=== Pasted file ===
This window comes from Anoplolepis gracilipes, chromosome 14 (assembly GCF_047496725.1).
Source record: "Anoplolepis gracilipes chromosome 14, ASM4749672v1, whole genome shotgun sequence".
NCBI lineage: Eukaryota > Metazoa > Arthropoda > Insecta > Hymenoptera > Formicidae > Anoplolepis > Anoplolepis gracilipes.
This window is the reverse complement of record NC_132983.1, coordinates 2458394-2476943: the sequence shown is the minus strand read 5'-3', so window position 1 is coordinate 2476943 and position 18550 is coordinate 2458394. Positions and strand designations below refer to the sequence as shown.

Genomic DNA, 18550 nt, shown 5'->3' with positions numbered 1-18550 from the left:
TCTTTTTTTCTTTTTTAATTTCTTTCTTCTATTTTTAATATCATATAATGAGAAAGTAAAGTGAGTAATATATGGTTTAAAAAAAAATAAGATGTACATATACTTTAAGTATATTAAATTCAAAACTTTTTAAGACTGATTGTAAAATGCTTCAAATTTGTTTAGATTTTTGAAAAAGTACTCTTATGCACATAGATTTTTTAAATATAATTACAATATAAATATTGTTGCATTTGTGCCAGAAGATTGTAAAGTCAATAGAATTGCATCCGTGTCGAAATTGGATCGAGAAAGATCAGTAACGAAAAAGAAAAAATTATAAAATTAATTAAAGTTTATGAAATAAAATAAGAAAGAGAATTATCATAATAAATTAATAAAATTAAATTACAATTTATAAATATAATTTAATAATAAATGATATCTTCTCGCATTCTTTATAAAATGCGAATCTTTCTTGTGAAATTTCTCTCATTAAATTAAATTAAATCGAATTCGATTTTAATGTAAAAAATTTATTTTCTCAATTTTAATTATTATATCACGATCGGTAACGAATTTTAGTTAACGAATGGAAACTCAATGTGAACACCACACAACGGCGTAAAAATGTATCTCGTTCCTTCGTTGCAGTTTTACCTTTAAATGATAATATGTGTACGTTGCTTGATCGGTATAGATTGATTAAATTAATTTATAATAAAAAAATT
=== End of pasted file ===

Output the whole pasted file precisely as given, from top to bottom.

This window comes from Anoplolepis gracilipes, chromosome 14 (assembly GCF_047496725.1).
Source record: "Anoplolepis gracilipes chromosome 14, ASM4749672v1, whole genome shotgun sequence".
NCBI lineage: Eukaryota > Metazoa > Arthropoda > Insecta > Hymenoptera > Formicidae > Anoplolepis > Anoplolepis gracilipes.
This window is the reverse complement of record NC_132983.1, coordinates 2458394-2476943: the sequence shown is the minus strand read 5'-3', so window position 1 is coordinate 2476943 and position 18550 is coordinate 2458394. Positions and strand designations below refer to the sequence as shown.

Genomic DNA, 18550 nt, shown 5'->3' with positions numbered 1-18550 from the left:
TCTTTTTTTCTTTTTTAATTTCTTTCTTCTATTTTTAATATCATATAATGAGAAAGTAAAGTGAGTAATATATGGTTTAAAAAAAAATAAGATGTACATATACTTTAAGTATATTAAATTCAAAACTTTTTAAGACTGATTGTAAAATGCTTCAAATTTGTTTAGATTTTTGAAAAAGTACTCTTATGCACATAGATTTTTTAAATATAATTACAATATAAATATTGTTGCATTTGTGCCAGAAGATTGTAAAGTCAATAGAATTGCATCCGTGTCGAAATTGGATCGAGAAAGATCAGTAACGAAAAAGAAAAAATTATAAAATTAATTAAAGTTTATGAAATAAAATAAGAAAGAGAATTATCATAATAAATTAATAAAATTAAATTACAATTTATAAATATAATTTAATAATAAATGATATCTTCTCGCATTCTTTATAAAATGCGAATCTTTCTTGTGAAATTTCTCTCATTAAATTAAATTAAATCGAATTCGATTTTAATGTAAAAAATTTATTTTCTCAATTTTAATTATTATATCACGATCGGTAACGAATTTTAGTTAACGAATGGAAACTCAATGTGAACACCACACAACGGCGTAAAAATGTATCTCGTTCCTTCGTTGCAGTTTTACCTTTAAATGATAATATGTGTACGTTGCTTGATCGGTATAGATTGATTAAATTAATTTATAATAAAAAAATT